"Get Outside" - I'm someone who instantly feels better the moment I go outside. The sun on my face, the cool breeze on my skin, and the smell of the outside air all help me get back to the moment at hand instead of getting lost in my head and thoughts. I don't feel as closed in when I'm outside. It helps open and quiet my mind.
"Play With An Animal" - I'm an animal lover and especially a dog lover. I truly believe animals have healing powers and understand us and our emotions better than most people think. When I was going through a lot of stress and emotional turmoil this past summer, my dog was the only thing that could bring a smile to my face. He comforted me when I cried. He jumped on my lap or cuddled me when I felt lost and needed a friend. He never left my side. He was my shadow in every sense of the word and he always knew exactly what I needed when I was spiraling out of control mentally and emotionally.
"Chew Gum" - This may seem like a strange one, but I promise, it really works. I chew gum the way a lot of people smoke cigarettes -- multiple packs a day. It's a good technique that works when some of the others may not be possible. I almost always have gum with me and it's an easy technique that most people won't take notice of. The scientific reason behind the success of this is that chewing gum helps reduce cortisol levels. A study done in 2008 showed that "the use of chewing gum was associated with higher alertness, reduced anxiety and stress, and improvement in overall performance on multi-tasking activities."
"Incorporate Music" - I have always listened to music to help relieve stress. I throw on a sad song to cry it out or an upbeat song to sing or dance it out (sometimes both at the same time). I'm teaching myself how to play the guitar and if my work day is getting a little stressful, I'll take a break and play (the benefits of working for yourself -- avoid this at your job unless you have a very understanding boss and/or co-workers). If I'm feeling overwhelmed by the ever-growing task list in front of me, taking a short break to focus my mind on something that doesn't stress me out helps me to be more productive when I do return to my work.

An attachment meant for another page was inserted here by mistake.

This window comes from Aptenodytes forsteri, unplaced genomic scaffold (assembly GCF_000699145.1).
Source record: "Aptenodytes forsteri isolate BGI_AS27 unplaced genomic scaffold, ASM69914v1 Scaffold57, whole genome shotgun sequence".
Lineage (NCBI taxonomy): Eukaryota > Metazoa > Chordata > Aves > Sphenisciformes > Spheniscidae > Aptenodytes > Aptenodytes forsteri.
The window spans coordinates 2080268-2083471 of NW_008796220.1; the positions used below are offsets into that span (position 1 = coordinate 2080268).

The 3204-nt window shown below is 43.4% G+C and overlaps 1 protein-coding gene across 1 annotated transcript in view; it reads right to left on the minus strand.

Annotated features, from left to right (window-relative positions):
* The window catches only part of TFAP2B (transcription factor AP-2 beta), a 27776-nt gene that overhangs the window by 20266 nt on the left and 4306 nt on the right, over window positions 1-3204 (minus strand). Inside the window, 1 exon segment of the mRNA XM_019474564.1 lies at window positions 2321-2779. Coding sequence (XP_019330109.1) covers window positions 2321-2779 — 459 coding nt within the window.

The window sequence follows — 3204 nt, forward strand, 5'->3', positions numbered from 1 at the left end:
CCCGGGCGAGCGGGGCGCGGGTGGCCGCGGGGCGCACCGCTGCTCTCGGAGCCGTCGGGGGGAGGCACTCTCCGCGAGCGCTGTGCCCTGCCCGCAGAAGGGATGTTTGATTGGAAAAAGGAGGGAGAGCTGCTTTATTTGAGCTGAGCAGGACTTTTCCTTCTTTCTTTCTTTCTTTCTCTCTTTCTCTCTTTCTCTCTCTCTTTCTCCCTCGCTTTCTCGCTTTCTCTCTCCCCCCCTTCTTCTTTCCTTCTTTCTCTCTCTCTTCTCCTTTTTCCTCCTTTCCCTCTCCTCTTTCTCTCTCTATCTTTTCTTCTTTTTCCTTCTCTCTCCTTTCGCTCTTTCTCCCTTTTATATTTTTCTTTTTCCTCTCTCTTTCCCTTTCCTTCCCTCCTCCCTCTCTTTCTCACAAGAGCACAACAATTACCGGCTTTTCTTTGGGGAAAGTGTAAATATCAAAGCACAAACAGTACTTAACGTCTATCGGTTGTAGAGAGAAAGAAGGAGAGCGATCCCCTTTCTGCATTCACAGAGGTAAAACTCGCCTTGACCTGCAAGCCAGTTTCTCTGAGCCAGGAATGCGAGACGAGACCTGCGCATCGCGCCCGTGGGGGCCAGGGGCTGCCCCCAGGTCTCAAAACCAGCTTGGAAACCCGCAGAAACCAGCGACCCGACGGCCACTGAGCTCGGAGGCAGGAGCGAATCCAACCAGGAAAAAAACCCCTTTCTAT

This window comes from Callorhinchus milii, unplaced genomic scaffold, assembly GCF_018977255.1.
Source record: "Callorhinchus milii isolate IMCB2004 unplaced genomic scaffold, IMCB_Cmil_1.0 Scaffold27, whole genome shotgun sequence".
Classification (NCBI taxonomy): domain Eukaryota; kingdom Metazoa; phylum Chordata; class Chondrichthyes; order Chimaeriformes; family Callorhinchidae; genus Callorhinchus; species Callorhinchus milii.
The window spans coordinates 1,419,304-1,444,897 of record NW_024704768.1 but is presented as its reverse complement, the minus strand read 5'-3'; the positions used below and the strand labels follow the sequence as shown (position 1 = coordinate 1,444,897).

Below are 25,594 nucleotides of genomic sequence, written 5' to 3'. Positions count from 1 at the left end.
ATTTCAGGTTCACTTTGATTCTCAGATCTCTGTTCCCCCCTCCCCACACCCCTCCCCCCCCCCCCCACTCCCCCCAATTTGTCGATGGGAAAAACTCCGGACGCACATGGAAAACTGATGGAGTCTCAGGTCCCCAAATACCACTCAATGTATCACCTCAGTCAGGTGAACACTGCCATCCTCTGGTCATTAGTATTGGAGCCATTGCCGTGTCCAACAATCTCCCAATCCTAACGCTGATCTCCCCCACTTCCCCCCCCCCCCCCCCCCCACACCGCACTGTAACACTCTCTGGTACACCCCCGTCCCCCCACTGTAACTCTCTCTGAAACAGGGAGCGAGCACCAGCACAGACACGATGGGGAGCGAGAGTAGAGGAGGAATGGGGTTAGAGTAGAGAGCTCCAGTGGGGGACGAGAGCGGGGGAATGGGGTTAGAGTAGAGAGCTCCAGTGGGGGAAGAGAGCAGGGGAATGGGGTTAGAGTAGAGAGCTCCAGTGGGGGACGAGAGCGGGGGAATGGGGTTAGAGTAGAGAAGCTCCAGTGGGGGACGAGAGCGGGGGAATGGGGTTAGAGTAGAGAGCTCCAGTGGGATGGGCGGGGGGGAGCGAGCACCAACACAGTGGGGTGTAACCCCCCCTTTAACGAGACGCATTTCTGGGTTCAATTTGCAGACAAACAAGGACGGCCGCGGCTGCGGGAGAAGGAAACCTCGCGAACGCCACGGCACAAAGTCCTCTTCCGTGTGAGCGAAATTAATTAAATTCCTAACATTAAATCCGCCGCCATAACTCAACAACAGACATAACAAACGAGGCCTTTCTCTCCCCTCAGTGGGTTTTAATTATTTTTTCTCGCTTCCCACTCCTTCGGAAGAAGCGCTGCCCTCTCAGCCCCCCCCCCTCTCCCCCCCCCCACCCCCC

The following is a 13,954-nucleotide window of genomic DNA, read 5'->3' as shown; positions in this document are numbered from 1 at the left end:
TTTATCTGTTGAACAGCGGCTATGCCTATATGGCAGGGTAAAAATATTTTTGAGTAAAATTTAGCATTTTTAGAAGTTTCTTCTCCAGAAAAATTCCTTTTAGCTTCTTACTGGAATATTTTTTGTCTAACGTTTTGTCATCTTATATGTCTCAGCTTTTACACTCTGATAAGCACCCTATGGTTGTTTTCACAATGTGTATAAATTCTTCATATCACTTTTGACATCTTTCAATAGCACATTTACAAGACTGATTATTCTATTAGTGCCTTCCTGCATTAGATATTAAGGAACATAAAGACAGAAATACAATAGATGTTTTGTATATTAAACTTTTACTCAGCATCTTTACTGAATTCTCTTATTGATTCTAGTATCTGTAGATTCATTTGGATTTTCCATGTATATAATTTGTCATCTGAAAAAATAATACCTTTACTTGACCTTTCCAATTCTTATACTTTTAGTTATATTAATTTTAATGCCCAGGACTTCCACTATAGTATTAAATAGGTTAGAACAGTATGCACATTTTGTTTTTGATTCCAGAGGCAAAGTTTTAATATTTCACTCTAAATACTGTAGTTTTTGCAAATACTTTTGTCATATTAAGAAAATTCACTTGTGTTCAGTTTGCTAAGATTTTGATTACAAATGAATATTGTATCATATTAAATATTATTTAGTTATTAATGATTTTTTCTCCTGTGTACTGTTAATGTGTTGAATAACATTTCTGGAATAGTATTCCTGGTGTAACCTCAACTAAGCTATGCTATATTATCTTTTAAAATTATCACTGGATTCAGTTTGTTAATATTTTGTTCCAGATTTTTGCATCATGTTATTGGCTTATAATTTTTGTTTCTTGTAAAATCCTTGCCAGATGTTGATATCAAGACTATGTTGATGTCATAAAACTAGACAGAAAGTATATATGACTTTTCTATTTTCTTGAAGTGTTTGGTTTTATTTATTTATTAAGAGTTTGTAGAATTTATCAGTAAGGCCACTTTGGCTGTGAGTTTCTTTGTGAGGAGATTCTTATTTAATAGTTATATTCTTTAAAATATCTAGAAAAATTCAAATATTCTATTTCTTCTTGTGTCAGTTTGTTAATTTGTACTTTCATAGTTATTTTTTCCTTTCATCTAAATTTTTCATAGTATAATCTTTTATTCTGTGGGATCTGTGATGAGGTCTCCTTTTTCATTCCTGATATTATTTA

I find that when using these techniques, it helps to be mindful of my senses. I take notice of what I'm touching, feeling, seeing, hearing, smelling, and tasting. Doing so forces me to experience what I am doing instead of simply going through the motions. It helps slow everything down when I feel like my (insert stress, anger, patience, fear) is spinning out of control. Mostly, all of these things help me to feel like I'm the one in the driver seat, instead of my tumultuous emotions. We all have the power to let things bother us or not. We control what we give power to and what is important. These little techniques help remind me when I lose sight of that.
This article was also published on Elite Daily as "6 Ways To Relieve Your Anxiety If You Can't Get Into Meditation" on May 3, 2016.